The message to women was clear: Go back home. Since November, hundreds of thousands of farmers had gathered at different sites on the outskirts of the Indian capital to demand the repeal of three agricultural laws that they say would destroy their livelihoods. In January, as the New Delhi winter set in, the Chief Justice of India asked lawyers to persuade elderly people and women to leave the protests. In response, women farmers—mostly from the rural states of Punjab, Haryana and Uttar Pradesh—scrambled onto stages, took hold of microphones and roared back a unanimous “No!”
“Something snapped within us when we heard the government tell the women to go back home,” says Jasbir Kaur, a sprightly 74-year-old farmer from Rampur in western Uttar Pradesh. It’s late February and Kaur has been camping at the Ghazipur protest site for over three months, only returning home once. She was stung by the court’s suggestion that women were mere care workers providing cooking and cleaning services at these sites—though she does do some of that work—rather than equal stakeholders. “Why should we go back? This is not just the men’s protest. We toil in the fields alongside the men. Who are we—if not farmers?”
Questions like this have rarely been asked by women like Kaur, long used to having their contributions to farming overlooked as part of their household duties. But this wave of protests—the world’s largest ongoing demonstration and perhaps the biggest in human history—has prompted thousands to make their voices heard. Indians of all ages, genders, castes and religions have been united by a common goal: to roll back new agricultural laws passed in September by Prime Minister Narendra Modi’s government. The laws, suspended in January by the Supreme Court but not yet repealed, would allow private corporations to buy directly from farmers, which they say would leave them at the mercy of buyers and do away with the traditional wholesale market system or mandis, where they are assured a minimum set price for certain crops.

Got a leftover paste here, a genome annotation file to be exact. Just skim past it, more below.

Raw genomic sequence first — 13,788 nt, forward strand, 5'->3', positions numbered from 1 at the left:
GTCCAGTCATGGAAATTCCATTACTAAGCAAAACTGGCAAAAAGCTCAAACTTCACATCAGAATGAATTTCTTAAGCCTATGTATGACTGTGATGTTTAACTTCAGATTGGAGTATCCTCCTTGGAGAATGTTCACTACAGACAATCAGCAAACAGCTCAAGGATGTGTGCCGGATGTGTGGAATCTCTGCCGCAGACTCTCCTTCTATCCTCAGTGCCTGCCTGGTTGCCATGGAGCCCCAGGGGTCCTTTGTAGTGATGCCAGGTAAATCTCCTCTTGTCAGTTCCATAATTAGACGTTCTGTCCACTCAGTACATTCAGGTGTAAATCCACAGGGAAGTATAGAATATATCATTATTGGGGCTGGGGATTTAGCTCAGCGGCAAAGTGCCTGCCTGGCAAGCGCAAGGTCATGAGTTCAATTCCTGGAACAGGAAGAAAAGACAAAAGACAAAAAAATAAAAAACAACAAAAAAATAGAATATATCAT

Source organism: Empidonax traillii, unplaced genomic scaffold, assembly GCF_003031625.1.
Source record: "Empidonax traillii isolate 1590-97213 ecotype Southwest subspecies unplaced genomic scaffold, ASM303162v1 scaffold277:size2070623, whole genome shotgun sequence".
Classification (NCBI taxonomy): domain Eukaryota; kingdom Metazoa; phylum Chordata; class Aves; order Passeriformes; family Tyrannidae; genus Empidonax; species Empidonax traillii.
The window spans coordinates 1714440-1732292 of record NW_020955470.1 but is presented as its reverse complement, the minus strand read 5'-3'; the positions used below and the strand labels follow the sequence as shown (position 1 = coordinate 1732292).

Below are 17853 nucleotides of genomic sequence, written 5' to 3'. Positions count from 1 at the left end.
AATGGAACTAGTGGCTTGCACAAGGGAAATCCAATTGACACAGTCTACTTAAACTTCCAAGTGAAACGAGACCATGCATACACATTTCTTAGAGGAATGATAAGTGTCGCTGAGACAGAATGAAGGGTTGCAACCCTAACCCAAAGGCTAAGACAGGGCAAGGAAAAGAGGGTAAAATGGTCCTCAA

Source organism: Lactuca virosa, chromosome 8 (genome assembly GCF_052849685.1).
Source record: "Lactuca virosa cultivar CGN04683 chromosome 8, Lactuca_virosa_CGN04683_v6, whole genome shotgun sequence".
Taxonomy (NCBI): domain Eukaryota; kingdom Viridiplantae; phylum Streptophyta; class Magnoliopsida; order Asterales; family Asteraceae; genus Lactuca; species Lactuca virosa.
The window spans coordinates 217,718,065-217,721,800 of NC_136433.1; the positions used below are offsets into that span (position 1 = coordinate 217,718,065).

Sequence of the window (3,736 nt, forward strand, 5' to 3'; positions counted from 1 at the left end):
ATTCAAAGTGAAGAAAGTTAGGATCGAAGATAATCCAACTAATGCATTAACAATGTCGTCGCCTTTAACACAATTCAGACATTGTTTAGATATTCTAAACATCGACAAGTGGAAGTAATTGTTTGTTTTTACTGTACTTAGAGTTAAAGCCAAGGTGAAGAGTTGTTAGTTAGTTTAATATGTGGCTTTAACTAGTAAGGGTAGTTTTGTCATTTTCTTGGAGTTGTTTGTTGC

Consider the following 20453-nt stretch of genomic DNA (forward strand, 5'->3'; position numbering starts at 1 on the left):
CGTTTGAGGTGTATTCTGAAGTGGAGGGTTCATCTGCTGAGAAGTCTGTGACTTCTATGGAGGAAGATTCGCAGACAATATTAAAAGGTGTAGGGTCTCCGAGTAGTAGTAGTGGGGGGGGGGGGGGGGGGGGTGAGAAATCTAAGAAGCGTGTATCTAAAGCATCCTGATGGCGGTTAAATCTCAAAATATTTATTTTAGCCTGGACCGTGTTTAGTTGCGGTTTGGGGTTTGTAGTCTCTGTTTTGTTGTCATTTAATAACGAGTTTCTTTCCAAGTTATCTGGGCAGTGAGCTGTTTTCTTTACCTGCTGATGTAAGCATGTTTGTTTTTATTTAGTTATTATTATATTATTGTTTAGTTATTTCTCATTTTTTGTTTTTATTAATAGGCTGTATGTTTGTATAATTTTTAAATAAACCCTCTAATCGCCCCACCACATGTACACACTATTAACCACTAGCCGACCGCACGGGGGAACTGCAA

Women, who form the backbone of Indian agriculture, may be particularly vulnerable to corporate exploitation. According to Oxfam India, 85% of rural women work in agriculture, but only around 13% own any land. “Women are not seen as farmers. Their labor is immense but invisible,” says Jasbir Kaur Nat, a member of the Punjab Kisan Union, who is mobilizing farmers in Tikri, the protest site at the border of Haryana and Delhi.
“This law will kill us, will destroy what little we have,” says Amandeep Kaur, a farmer from Talwandi in Punjab, whose husband died by suicide five years ago, following a bad crop that landed him with a debt of around $7,000. As well as farming, Kaur works as a community health worker to support her family; she and her two daughters only got rights to the land after her husband’s death. She lost out on compensation of almost the same amount that the Indian government gives to families of farmers who die by suicide because she did not secure a post mortem of the body to certify the death as suicide. “I didn’t even know the procedure to claim compensation from the government for my husband’s death,” she says. “How am I going to negotiate with businessmen?”